The lesson on the Christian belief in the Trinity included the claimed experiences of Charismatic Christians. There was a video clip from ABC television’s nightline programme which looked at the phenomenon of “speaking in tongues.” Neurologists were interested in what happened in the brains of those who attended Pentecostal worship. The pastor and a member of the congregation being studied submitted themselves to brain scans which allowed researchers to determine which parts of the brain were active when they spoke in tongues. The scans revealed that the frontal lobe which was active during the prayers of Buddhist monks and Christian nuns, remained relatively inactive during the experience of tongues. The neurologist explained that the research showed that the experience of tongues was quite different from other spiritual experiences, what it did not do was to explain the origin of the experience.
One member of the class looked unimpressed. “It has been scientifically proven that people can kill others just thinking about it happening,” It was hard to discern a link with what had just been watched. Pressing for some evidence of such a startling claim brought the response that Charles Manson could do it. Among the bizarre claims about the 1960s cult leader, the suggestion that he could kill by thought waves must be one of the strangest.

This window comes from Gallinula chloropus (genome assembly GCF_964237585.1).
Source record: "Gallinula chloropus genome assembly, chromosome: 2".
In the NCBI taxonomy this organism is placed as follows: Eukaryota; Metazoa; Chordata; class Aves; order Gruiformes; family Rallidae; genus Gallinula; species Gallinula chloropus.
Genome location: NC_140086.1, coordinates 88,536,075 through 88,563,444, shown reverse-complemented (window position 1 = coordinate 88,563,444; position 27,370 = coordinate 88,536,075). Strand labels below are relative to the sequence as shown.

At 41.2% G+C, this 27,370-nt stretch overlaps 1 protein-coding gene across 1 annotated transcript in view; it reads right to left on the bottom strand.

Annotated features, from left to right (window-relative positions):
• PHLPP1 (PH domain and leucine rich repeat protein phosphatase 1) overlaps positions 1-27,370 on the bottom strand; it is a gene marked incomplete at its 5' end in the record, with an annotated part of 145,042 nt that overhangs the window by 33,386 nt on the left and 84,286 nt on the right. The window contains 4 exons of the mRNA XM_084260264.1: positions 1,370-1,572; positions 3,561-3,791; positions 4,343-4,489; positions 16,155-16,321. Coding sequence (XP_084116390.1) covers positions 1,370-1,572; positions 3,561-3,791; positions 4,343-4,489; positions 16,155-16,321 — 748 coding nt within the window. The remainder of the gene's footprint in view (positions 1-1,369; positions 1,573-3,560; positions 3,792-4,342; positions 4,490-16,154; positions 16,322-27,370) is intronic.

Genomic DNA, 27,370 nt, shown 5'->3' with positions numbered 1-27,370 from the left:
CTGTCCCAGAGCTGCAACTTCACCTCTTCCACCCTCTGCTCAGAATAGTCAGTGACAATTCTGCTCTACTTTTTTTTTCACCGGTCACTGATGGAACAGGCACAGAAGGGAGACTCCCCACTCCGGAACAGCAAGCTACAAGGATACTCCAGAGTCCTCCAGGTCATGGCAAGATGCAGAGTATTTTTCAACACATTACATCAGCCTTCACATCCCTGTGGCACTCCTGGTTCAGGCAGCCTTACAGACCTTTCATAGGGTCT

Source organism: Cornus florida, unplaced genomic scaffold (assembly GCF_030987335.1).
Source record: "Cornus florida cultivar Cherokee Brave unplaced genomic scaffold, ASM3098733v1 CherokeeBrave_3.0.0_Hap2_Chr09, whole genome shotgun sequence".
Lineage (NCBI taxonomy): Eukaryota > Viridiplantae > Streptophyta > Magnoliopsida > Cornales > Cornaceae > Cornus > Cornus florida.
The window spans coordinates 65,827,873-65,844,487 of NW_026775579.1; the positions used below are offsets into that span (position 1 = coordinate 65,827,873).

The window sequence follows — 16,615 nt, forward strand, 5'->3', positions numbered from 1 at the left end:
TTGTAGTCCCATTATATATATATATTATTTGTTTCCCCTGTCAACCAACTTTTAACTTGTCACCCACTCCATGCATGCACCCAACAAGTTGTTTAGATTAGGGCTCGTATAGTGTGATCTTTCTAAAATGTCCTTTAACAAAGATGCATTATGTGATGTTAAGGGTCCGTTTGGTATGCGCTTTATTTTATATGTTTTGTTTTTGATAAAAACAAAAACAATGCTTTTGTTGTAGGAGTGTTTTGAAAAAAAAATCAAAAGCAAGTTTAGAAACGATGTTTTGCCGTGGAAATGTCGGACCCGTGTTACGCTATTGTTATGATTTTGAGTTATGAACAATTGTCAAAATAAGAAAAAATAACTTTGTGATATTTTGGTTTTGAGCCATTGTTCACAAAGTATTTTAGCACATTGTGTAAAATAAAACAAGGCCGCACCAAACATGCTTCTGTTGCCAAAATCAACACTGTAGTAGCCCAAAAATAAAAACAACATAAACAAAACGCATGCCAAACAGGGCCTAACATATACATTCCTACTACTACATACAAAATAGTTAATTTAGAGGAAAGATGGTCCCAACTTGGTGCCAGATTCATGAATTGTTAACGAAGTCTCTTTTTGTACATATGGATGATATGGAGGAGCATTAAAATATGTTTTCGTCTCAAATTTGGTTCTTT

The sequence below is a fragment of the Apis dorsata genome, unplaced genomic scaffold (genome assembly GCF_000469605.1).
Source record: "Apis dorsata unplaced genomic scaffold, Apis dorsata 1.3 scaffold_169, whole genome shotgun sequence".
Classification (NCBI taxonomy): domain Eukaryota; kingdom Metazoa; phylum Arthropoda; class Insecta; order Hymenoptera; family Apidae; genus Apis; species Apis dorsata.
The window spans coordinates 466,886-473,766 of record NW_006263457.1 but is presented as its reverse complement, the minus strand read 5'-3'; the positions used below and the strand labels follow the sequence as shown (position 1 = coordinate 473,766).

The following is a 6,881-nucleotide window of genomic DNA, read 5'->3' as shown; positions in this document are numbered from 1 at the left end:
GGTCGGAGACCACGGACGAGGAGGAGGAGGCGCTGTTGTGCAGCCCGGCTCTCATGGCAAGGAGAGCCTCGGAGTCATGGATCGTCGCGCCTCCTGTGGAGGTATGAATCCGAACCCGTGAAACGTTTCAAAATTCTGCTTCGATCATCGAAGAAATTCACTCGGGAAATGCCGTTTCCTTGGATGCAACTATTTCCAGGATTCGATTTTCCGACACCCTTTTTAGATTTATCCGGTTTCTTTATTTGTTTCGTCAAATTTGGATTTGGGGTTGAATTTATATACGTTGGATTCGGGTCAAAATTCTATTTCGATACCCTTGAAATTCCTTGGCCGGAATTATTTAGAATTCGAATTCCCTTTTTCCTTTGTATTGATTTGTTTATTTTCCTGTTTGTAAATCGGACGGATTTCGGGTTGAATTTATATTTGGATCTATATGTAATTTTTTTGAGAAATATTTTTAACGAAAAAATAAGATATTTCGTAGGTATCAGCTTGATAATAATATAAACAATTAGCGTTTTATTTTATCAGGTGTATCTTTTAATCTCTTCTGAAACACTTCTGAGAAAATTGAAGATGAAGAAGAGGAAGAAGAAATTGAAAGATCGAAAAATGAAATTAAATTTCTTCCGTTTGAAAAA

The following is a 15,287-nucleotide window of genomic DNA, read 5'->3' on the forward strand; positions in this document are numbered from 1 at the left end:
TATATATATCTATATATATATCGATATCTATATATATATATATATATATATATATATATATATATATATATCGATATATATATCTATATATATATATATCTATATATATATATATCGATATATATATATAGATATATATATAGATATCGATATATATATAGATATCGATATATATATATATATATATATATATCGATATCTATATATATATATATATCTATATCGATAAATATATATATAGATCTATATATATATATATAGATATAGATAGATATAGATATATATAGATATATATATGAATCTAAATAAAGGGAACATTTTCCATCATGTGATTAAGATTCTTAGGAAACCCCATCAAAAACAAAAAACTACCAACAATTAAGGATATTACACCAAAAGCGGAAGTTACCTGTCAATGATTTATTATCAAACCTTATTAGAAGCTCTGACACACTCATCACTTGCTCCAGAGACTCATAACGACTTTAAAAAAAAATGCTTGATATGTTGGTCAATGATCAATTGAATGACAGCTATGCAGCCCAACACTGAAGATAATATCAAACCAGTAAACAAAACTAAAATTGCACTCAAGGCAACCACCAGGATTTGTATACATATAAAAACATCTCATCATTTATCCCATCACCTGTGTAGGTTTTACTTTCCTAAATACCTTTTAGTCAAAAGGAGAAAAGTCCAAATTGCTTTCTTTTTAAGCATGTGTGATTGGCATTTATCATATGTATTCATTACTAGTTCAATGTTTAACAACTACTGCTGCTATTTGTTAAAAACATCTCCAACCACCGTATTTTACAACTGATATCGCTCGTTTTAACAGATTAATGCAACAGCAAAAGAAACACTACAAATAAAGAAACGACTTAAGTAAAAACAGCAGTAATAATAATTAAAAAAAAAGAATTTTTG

Another student, a propos of nothing in particular, said the world was just coming out of an ice age, although couldn’t recall where the information had appeared or what evidence there was.
After the lesson, a third told student told me that the plan to storm the United States’ military base at Area 51 in Nevada on 20th September had resulted in the death of one of those who had participated. Searching online for evidence, it transpired that out of the two million who had responded to a joke post on Facebook, declaring themselves interested in attending an Area 51 festival in Nevada, just 1,500 had attended the festival. A tenth of that number, just one hundred and fifty people, had joined in the attempt to break through the perimeter fence of the base. There were no reports of anyone having died.
It seems odd that in a post-religious age, when authority should lie with scientific method, when empirical evidence should be the arbiter of claims, people have become as credulous as they were in medieval times, accepting stories without a thought for testing assertions and without a thought for testable evidence.
It was G.K. Chesterton who wrote, “when men choose not to believe in God, they do not thereafter believe in nothing, they then become capable of believing in anything.” There seem good grounds for his assertion.